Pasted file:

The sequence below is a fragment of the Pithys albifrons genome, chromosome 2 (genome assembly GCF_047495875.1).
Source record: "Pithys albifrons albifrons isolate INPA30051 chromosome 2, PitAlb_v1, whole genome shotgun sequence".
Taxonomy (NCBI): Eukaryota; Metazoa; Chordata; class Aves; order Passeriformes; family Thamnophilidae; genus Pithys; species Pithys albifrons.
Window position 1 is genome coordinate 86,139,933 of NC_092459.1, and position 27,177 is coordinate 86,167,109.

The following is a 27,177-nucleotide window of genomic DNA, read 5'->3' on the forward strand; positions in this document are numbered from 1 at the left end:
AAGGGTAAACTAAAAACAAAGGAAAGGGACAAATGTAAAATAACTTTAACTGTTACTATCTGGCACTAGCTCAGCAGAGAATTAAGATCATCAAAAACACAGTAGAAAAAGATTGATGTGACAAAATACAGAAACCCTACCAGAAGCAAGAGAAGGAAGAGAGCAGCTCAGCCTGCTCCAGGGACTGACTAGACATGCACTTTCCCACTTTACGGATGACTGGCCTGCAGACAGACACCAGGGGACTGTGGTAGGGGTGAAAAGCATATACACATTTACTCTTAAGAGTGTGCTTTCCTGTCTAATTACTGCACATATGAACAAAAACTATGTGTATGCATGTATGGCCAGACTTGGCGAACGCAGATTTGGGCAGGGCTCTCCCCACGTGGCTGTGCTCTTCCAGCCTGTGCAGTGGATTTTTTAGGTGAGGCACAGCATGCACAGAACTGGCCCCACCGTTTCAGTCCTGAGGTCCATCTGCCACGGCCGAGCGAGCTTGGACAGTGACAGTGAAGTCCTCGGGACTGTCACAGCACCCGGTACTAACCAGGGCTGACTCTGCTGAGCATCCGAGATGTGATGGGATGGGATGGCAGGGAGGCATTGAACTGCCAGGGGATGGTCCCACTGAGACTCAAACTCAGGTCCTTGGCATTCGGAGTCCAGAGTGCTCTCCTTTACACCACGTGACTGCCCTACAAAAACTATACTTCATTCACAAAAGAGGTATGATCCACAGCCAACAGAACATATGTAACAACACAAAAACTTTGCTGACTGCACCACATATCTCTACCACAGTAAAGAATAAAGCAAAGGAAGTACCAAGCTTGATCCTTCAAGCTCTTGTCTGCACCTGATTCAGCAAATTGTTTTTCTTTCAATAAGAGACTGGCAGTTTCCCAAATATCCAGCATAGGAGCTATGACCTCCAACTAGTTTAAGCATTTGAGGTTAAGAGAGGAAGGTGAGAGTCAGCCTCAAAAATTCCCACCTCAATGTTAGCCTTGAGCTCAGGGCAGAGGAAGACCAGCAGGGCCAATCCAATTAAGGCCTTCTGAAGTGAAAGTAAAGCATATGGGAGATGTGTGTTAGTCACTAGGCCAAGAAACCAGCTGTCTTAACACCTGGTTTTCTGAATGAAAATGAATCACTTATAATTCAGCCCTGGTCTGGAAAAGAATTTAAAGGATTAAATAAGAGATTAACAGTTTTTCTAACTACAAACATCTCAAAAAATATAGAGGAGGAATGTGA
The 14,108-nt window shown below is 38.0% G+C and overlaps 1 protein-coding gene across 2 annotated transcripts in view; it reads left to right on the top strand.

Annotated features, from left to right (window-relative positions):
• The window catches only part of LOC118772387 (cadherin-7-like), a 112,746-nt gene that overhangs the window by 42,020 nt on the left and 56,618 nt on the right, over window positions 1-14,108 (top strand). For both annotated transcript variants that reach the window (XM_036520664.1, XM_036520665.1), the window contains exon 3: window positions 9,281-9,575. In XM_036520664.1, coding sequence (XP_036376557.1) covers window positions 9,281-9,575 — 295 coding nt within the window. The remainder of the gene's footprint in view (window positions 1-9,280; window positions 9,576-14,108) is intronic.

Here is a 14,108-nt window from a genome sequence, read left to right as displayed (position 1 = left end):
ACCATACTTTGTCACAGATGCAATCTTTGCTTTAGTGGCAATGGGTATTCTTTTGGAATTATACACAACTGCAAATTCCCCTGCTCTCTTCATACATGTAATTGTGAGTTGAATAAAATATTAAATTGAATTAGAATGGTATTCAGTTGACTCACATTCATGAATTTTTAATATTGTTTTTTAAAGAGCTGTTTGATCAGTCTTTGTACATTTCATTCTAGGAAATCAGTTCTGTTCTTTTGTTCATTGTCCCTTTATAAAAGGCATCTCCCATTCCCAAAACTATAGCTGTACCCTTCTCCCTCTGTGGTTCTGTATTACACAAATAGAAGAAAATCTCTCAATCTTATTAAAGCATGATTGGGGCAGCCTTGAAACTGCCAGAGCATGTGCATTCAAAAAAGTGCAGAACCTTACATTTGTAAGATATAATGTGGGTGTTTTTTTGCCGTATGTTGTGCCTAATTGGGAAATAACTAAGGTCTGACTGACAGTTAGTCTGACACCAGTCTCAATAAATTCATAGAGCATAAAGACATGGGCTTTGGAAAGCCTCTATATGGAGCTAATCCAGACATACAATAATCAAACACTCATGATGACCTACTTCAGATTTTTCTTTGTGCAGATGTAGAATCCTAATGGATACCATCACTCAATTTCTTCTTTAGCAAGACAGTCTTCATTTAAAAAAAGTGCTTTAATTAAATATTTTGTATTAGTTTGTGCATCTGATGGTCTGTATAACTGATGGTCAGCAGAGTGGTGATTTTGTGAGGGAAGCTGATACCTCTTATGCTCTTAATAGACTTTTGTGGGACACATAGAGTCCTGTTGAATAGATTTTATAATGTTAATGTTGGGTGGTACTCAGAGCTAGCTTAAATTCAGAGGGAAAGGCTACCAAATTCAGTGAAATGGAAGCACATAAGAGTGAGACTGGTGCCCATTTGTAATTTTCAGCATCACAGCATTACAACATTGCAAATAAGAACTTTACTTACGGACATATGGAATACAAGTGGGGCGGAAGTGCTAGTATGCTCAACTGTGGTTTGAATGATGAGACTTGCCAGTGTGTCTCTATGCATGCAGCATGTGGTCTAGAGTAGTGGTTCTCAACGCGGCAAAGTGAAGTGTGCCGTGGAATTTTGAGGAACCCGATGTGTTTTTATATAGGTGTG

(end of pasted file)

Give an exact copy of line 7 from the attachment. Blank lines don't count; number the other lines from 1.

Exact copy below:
The 14,108-nt window shown below is 38.0% G+C and overlaps 1 protein-coding gene across 2 annotated transcripts in view; it reads left to right on the top strand.